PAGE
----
RAV4 problems, need new TV - Page 4 - Fiberglass RV


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Old 01-28-2015, 11:35 PM   #43
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Originally Posted by Glenn Baglo View Post
That is just about the worst thing you can do to a kayak or canoe. On rough roads the bed of the truck twists in one direction and the cab in another. Great way to destroy your boat.
You need to mount both racks on either the cab roof, or on the canopy.
Another method is to have a rack supported by a pole from the front bumper and the other rack on the cab roof.
The guy is a professional who monitors water quality of lakes, rivers and streams throughout the state of Alabama for a living. He's on the water a lot - year round. And all I know is that he has a set-up that he says works for him without destroying the kayaks that he depends on every day for his livelihood. Chances are his kayaks are a bit more rugged than the average weekender, too. I have photos of the pickup and rack system (sans kayaks) somewhere, if I can find them. Dale
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Old 01-28-2015, 11:59 PM   #44
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I've been paddling for 40 years. Had a couple pickups. Maybe he doesn't pay for his own boats, but I suspect the racks are either both on the cab or both on the canopy.

Just have a look on Youtube at any off roading pickup truck and watch how the bed of the truck flexes in one direction as the cab flexes in another. If one end of your boat is tied down to a rack on the bed and the other end to a rack on the cab it is getting repeatedly twisted.
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Old 01-29-2015, 01:05 AM   #45
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Not at all to take way from vicCT's personal experience.

I get a lot of rental vehicles at work, everything from Econo-boxes to f-550's towing max capacity. And most times I'm pleasantly surprised by what I drive. And I'll drive anything built by anybody.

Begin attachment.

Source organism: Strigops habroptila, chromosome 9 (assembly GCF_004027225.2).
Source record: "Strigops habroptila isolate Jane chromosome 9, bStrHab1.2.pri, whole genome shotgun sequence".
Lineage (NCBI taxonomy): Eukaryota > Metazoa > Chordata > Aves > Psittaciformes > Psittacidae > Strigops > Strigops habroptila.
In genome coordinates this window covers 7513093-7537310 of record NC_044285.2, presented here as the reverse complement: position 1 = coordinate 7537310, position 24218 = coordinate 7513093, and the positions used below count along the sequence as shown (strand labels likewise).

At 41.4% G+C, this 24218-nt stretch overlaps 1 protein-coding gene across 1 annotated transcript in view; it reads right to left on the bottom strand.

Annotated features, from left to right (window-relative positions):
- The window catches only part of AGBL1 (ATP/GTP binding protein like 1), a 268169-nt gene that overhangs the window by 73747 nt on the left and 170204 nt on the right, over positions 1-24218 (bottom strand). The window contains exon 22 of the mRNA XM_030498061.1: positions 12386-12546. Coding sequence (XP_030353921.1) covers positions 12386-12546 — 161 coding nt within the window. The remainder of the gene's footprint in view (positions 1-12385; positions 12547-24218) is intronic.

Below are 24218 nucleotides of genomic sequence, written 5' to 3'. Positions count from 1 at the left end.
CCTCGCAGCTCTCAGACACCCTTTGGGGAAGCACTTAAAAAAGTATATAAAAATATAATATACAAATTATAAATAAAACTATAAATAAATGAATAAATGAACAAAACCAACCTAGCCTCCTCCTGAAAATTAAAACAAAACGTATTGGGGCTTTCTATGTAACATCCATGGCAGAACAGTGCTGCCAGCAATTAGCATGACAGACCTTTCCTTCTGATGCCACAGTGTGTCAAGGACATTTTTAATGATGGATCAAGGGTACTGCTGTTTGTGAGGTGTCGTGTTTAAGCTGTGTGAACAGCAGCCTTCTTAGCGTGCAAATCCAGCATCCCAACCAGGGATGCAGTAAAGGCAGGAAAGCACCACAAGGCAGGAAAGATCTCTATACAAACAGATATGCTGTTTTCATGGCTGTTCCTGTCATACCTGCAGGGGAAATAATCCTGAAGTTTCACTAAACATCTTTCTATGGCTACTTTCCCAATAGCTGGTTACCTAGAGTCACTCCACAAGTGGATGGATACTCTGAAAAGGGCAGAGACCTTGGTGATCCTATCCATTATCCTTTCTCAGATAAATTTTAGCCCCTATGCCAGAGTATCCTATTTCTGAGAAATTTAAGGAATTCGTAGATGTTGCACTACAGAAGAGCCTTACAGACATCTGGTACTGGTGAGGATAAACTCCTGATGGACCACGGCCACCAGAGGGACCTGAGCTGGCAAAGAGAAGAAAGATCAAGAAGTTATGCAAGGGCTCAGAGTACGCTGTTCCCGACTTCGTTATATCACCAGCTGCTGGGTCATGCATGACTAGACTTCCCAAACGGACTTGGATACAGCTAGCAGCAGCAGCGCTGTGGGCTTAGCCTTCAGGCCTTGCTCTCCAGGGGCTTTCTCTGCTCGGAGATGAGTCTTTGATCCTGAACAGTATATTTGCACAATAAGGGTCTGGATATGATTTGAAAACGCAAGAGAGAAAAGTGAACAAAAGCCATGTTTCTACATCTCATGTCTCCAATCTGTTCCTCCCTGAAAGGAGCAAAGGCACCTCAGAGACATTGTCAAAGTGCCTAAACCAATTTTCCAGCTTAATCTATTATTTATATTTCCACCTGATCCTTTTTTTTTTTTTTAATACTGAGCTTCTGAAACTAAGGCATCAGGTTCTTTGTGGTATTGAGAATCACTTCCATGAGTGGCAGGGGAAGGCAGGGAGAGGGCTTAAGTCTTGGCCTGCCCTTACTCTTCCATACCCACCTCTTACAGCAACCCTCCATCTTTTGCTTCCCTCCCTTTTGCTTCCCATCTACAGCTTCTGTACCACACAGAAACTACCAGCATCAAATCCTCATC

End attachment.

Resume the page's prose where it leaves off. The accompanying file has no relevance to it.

That being said over the years I have had some bad experiences.

I'm not a fan of GM's drivers ergonomics. Especially in the truck lineup, I find the steering wheel is pretty far to the right of my center. It sits above my right knee and on long trips I get a stiff back from a slight twist. And in all there vehicles I can never get the seat and steering wheel adjusted perfect.

Toyota who I do really like their truck lineup. I am not a fan of the pedal placement in the car lineup including the RAV4. (Again not to paint a picture of the OP's issues )

I find that they cramp the pedals together and have them very close to the center console wall. I often rub my foot on the carpet to the right when pressing the accelerator. They also unlike other manufacturers place the brake and accelerator pedal in the same plane, this causes my foot to catch both pedals equally and a few times I have come to a stop at a light with the engine pushing only to find out I'm pushing the accelerator pedal with the edge of my foot.

And once in an f-150 I was merging very fast in a place with an extremely short ramp, I had placed the pedal to the floor, and the winter floor mat had grabbed the bottom edge of the pedal in the slush grooves. I can tell you a brand new rental with a turbo charged engine can be just like a six flags roller coaster when your redlining in a blink of an eye and breaking traction faster then you can figure out something is wrong.

I don't know what causes your RAV4 issue but after that f-150 incident, I fully understand your concern.


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Old 01-29-2015, 06:20 AM   #46
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The Chevy Traverse you mentioned, while a good choice, is even bigger.
Jon is right on here. The Traverse is a large vehicle compared to the rest being talked about here. On the bright side it has proven to be a really stout TV for all sizes of trailers. Reliability is a question.
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Old 01-29-2015, 08:18 AM   #47
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... I suspect the racks are either both on the cab or both on the canopy.